|10-08-2013 07:46 PM|
|Nigel||We have two females and a male. One female is more serious, trains easy, but is selectively dog reactive. The other female (litter mate) is goofy, laid back, problem solver, and still easy to train only just a tad less eager to do so, she gets along with most dogs fine. Our male is 14 months and seems to be maturing waaay slower than our two females. He does fine with most dogs, though he has only had limited interaction. He's smart and trains easy enough, but he does get a bit stubborn at times. I'm not sure if he would do well in agility, might be a little too large I think. I like both, but overall prefer my females.|
|10-08-2013 05:23 PM|
I have two females and a male.
The only one that's dog reactive is my male, both girls just ignore other dogs (but are okay & friendly if another dog comes over and wants to 'say hello').
When it comes to working I have to admit that I thought it was/is easier with my male.
He just did it, the females "want to know why" and are harder to convince... But that's just my experience.
|10-08-2013 05:08 PM|
I have all girls. Most of them are ok, but will fight if pressed. I have one bitch in particular who will fight at the drop of a hat with any of my other girls. But in public she is fine. All my girls are fine in public. All can be taken to shows, be in pretty close quarters with other dogs, both males and females.
But owning two bitches can always be a questionmark. And I think that is where you get the statements about dogs fighting for breeding rights and bitches fighting for breathing rights. And bitches = stitches.
I find boys rather goofy, more interested in other dogs and people, easily distracted; where females are better focused on their person, and easier (in my opinion) to train.
|10-08-2013 04:45 PM|
As a life long dog owner I agree with previous comments. It's dependent on the dog more than the sex of the dog.
At 9 months and 60lbs my Misha is great with other dogs, people etc. That being said she's young and her protective nature is maturing quickly so I have to see what her adult temperament will be.
My goal from day one has been to properly socialize her, train her with frequency and give a lot of love.
So far so good........unless we are on the floor playing, then she kicks my rear end.
|10-08-2013 04:34 PM|
I have done both male/female in agility..My male was, in my opinion, to big and clunky, he just wasn't into it, which was fine, may be it was his 'thing'..
My female rescue taught me 'everything'..I started agility with her in the middle 90's. I lucked out with her, she was a big girl, but long lean and lanky, long legged, easy trainer..She was in the top 5 AKC rankings in 99/00. I retired her at 8 because of OCD (knee issue). She didn't care, she did it for "me"..
Anyhow, she had her doggie friends, and the majority were male. She was not a dog who looked for a fight, but wouldn't back down if someone started one. She could walk thru a crowd of dogs on top of her and mind her own business.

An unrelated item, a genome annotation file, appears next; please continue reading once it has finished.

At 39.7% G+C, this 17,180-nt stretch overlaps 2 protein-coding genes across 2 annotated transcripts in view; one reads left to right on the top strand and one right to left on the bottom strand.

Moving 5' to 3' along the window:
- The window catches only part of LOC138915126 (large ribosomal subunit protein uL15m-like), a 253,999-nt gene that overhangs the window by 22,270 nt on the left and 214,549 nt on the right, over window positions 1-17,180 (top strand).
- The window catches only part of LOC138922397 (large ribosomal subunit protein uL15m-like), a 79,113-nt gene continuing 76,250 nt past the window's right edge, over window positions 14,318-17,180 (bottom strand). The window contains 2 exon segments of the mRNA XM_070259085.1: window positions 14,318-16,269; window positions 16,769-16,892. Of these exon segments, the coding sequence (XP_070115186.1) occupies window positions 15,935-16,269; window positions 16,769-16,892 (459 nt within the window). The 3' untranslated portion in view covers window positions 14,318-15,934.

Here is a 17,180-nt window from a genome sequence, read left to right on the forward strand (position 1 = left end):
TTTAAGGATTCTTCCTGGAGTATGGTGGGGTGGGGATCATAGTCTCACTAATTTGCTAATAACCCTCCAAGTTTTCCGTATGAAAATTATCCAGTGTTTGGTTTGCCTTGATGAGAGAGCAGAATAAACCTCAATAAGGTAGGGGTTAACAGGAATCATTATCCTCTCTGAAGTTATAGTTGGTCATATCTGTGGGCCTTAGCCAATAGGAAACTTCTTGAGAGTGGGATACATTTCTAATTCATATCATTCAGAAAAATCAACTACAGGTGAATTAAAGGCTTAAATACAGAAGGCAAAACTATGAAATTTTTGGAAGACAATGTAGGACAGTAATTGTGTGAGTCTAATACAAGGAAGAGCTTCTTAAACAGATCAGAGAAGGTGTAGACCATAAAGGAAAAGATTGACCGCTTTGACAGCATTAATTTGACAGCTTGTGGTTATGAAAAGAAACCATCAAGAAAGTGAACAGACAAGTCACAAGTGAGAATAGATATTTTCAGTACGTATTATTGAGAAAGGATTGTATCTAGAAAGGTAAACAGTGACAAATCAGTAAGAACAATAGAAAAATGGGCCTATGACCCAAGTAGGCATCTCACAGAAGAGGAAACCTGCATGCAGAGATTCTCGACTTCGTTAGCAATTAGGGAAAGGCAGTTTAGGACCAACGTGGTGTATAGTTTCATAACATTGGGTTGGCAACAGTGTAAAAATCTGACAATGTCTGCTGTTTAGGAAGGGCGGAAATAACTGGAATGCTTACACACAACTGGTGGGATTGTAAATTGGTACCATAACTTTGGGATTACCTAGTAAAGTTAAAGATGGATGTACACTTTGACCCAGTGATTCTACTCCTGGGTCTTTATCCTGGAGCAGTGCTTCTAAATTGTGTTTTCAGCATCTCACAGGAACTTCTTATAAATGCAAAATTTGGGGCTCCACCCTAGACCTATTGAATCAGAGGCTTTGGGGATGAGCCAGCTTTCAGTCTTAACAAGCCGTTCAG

I think what helps, as well as genetics, is getting them used to the hustle and bustle of the show world at a very young age..She went everywhere with me, was subjected to all kinds of situations, Loud noises, tight quarters, etc..
|10-08-2013 12:59 PM|
We have had male dogs for over 13 yrs.
We rescued a female dobie a few years ago and she turned our house upside down with agressive behavior towards the male Doberman.
She ultimately wanted to be alpha.
We had to make a decision, because the 12 yr old dobie male was getting attacked on a daily basis once that female turned 1.
We ended up rehoming the female.
We now have a female GSD we rescued a few months ago and she is now 1.5 yrs.
She is quite possessive, and more high strung than the male dogs we've had.
So, I guess our experience is that female's are a bit more complex than males.
I have to say though both females have been more "lovey-dovey" and cuddly than the males.
A lovey dovey, cuddly dobie and German shepherd are quite the sight!!!!
|10-08-2013 12:15 PM|
|Freestep||In my experience, I've found that intact females can get "bitchy" with other females when they come into heat. Once spayed, I did not have any problems with any of my bitches. Luka went through a phase of being initially reactive to other dogs when she was a puppy. As an adult, she became rather bossy, but she was never dog-aggressive.|
|10-08-2013 07:38 AM|
My two GSD Females get along like they were litter mates even though they are from different mothers. One of my girls is a bit more wary and the other is as laid back and pleasant as they get. The two are both 2 years old and have lived apart up until I put them together last month. So far no fighting, resource guarding or other issues commonly associated with having two closely related females together. I did take the time to introduce them on neutral ground and have made sure they both get plenty of love and attention so there is no jealousy. And just for the record I prefer females since they wander less and try to escape less often. Males always roam in search of female companionship and to exercise their mating instinct and drive. Hope this helps you decide.
|10-03-2013 09:24 PM|
|10-03-2013 09:12 PM|
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